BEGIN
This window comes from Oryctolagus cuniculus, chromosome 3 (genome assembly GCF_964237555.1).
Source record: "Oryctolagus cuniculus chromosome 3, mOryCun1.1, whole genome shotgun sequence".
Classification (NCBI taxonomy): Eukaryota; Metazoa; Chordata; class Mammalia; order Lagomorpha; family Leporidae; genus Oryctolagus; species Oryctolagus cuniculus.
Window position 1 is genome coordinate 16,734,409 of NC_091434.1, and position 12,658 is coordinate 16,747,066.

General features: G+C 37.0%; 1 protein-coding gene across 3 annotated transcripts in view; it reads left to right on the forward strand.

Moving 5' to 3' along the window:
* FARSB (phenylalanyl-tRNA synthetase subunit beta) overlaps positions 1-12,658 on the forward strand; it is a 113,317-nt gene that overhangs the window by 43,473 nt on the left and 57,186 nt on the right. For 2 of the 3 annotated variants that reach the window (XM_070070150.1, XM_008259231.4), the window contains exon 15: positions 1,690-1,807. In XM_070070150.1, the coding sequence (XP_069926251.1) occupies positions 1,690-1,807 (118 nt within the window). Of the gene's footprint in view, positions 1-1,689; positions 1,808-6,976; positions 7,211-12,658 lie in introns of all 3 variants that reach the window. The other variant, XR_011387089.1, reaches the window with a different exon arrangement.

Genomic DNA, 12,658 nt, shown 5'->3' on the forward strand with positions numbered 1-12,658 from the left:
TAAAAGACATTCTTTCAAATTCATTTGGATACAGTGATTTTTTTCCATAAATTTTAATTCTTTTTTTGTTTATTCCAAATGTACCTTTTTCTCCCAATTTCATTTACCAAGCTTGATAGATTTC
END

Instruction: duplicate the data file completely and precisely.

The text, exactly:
This window comes from Oryctolagus cuniculus, chromosome 3 (genome assembly GCF_964237555.1).
Source record: "Oryctolagus cuniculus chromosome 3, mOryCun1.1, whole genome shotgun sequence".
Classification (NCBI taxonomy): Eukaryota; Metazoa; Chordata; class Mammalia; order Lagomorpha; family Leporidae; genus Oryctolagus; species Oryctolagus cuniculus.
Window position 1 is genome coordinate 16,734,409 of NC_091434.1, and position 12,658 is coordinate 16,747,066.

General features: G+C 37.0%; 1 protein-coding gene across 3 annotated transcripts in view; it reads left to right on the forward strand.

Moving 5' to 3' along the window:
* FARSB (phenylalanyl-tRNA synthetase subunit beta) overlaps positions 1-12,658 on the forward strand; it is a 113,317-nt gene that overhangs the window by 43,473 nt on the left and 57,186 nt on the right. For 2 of the 3 annotated variants that reach the window (XM_070070150.1, XM_008259231.4), the window contains exon 15: positions 1,690-1,807. In XM_070070150.1, the coding sequence (XP_069926251.1) occupies positions 1,690-1,807 (118 nt within the window). Of the gene's footprint in view, positions 1-1,689; positions 1,808-6,976; positions 7,211-12,658 lie in introns of all 3 variants that reach the window. The other variant, XR_011387089.1, reaches the window with a different exon arrangement.

Genomic DNA, 12,658 nt, shown 5'->3' on the forward strand with positions numbered 1-12,658 from the left:
TAAAAGACATTCTTTCAAATTCATTTGGATACAGTGATTTTTTTCCATAAATTTTAATTCTTTTTTTGTTTATTCCAAATGTACCTTTTTCTCCCAATTTCATTTACCAAGCTTGATAGATTTC